|My bike and computer are side-by-side|
After 16 months of training, it was time to rest. Going from running 5-6 times a week to zero was not easy. I’d take off a few days, convince myself I was okay, and go out for run. I only had to run a mile to realize I wasn’t any better. My knee is on the mend now, but I have to be careful and not over-train. With that in mind, I bought a recumbent bike. This torture apparatus is supposed to work my calves, quads, hamstrings and glutes. That’s exactly what I need. First time on the bike yesterday, I rode 11.5 miles. Not a long distance because I just wanted to check it out. I liked it. And, it has an added benefit—reading time. If I can read and exercise at the same time, I’m on it!
From 2006-2010, after work and on weekends, I’d squeeze out every extra minute and pour them into my writing. I retired in 2010 and started writing full-time. By January 2012, my mind said, “Enough. It’s time to rest.”
Rest is built into the way we are designed, but we resist. I’ve always been good about getting enough sleep, but never good at resting. There was always something that had to be done—like clean the bathroom!
I think that’s what happened to me last year. Not only did body parts stop supporting my knee, but all the parts that went in to my writing quit working, too. Rest. Rest. Rest.
Rest is a good thing. It’s an antidote to stress. It gives the heart a chance to slow down. It reduces blood pressure. As a result, we have more energy and are better able to solve problems.
I was afraid to rest. Afraid that if I took time off from running, I’d lose fitness. If I took time off from writing, I’d lose my passion. I think in some ways that's true. I have lost fitness, and I have lost that drive to write to the exclusion of everything else. I’ll come back as a stronger runner because of cross-training, and I'm writing in a more balanced, relaxed way, which makes me a more insightful writer.
Rest. It’s important. Take a few minutes and de-stress this afternoon. You’ll be glad you did.
If you missed my writing & marketing tweets and retweets yesterday, here they are again:
- Notes from Tabor Lane: Writing & Marketing Tweets from January 3 http://ow.ly/gxrcr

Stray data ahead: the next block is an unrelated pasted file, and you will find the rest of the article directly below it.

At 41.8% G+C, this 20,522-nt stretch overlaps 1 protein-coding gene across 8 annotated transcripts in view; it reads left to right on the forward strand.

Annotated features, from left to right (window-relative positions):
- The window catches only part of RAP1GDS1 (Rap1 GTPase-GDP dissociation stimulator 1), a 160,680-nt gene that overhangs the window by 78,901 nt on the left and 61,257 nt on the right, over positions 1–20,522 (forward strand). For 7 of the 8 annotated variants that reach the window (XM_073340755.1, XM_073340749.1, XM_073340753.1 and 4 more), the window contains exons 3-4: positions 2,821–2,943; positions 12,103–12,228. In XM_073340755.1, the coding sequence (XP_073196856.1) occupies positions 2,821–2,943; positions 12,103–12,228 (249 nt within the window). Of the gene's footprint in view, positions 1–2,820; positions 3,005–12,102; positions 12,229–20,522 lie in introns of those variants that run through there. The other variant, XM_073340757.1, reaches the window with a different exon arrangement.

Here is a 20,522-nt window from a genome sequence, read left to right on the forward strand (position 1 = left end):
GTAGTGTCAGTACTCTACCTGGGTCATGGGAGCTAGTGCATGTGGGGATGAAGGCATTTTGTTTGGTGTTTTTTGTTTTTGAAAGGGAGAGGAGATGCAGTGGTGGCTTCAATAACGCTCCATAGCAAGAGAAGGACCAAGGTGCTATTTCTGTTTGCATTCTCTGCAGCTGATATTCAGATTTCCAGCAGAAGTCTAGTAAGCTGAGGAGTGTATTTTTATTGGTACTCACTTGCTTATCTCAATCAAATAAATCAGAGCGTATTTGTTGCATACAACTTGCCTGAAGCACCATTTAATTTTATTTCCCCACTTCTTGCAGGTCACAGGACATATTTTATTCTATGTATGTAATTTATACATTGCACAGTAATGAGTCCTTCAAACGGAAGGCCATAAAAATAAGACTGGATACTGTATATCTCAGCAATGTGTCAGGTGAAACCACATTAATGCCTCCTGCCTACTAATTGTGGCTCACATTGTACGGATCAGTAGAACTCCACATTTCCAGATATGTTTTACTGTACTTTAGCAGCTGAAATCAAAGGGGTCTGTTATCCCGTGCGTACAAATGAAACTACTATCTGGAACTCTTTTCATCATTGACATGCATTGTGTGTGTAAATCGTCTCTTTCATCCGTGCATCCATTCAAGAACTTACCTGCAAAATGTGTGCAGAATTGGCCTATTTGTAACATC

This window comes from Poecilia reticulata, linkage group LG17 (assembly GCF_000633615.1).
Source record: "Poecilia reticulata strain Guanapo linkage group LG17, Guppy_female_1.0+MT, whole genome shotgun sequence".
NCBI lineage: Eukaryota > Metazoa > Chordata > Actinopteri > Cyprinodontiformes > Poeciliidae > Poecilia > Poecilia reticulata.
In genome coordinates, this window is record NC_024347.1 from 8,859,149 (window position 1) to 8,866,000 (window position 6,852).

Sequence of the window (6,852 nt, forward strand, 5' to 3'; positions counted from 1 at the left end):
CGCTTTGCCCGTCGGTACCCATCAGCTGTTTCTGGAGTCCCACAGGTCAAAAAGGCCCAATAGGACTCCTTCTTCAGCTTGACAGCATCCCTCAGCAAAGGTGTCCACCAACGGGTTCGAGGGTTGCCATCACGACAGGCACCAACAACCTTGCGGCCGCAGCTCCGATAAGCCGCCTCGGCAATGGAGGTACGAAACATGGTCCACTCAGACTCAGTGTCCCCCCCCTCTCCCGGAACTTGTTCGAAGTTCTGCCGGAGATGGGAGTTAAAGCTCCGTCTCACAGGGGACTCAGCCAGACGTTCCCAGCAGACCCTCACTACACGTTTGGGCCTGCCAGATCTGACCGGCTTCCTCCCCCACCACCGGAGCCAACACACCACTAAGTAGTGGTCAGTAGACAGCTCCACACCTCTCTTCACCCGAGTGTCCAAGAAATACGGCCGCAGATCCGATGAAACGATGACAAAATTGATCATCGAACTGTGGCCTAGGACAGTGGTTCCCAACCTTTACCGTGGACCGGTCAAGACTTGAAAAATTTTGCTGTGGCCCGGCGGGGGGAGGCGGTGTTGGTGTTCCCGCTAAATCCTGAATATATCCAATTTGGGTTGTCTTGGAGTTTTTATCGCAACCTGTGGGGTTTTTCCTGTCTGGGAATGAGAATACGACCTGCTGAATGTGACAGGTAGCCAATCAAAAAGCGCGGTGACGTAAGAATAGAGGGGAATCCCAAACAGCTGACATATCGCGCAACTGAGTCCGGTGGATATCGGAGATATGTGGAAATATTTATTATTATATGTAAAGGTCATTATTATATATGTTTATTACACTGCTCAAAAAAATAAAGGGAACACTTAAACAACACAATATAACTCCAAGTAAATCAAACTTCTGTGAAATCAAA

- Writing fiction with animal protagonists: http://t.co/xrMzQ4sO RT @elizabethscraig
- 4 Tips For Understanding KDP Select: http://t.co/EsIwModG @BadRedheadMedia RT @elizabethscraig
- How to de-risk book publishing: http://t.co/jYZXGzQ9 @magnify RT @elizabethscraig "Social Media has turned book marketing upside down"
- 10 Online Marketing Trends: What will move the needle in marketing this year @iamdellgines @Bookgal http://t.co/StYr1lOG
- 9 Proven Sales Tips for Introverts http://ow.ly/gxlmv Step out of your comfort zone . . .
- KDP and PubIt and Smashwords, Oh My! by Lorca Damon http://ow.ly/gxlKU Very good post.
- 7 Key Habits of Super Networkers http://ow.ly/gxmMj "Effective networking isn't a result of luck -- it requires hard work and persistence"
Agents and Editors Expect Novelists to Blog? @JodyHedlund http://ow.ly/gxsXo The answer might surprise you.
- But can you teach Creative Writing? http://ow.ly/gxtpe Read the 11 things that can be taught.
- 3 Erroneous Uses of Scare Quotes http://ow.ly/gxFmE via Daily Writing Tips
- How Do You Know If Your Work is Any Good http://ow.ly/gxFHx via @RachelleGardner @ElizabethSCraig
- Will Your Book Ever Be Published? http://ow.ly/gxGgq via Daily Writing Tips
- How Do You Find Time to Write, Promote, Learn New Tech, and Still Have a Life? by @janefriedman http://ow.ly/gxGvv
- How to Become an Influential Writer in the Age of AuthorRank - http://t.co/QVIaXhfc RT @copyblogger RT @bookgal:
I’m always looking for great content to share. If you have a writing and/or marketing blog, or have a favorite that you visit often, please leave a link in the comment section. Thanks for stopping by.
Happy writing & running, Kathy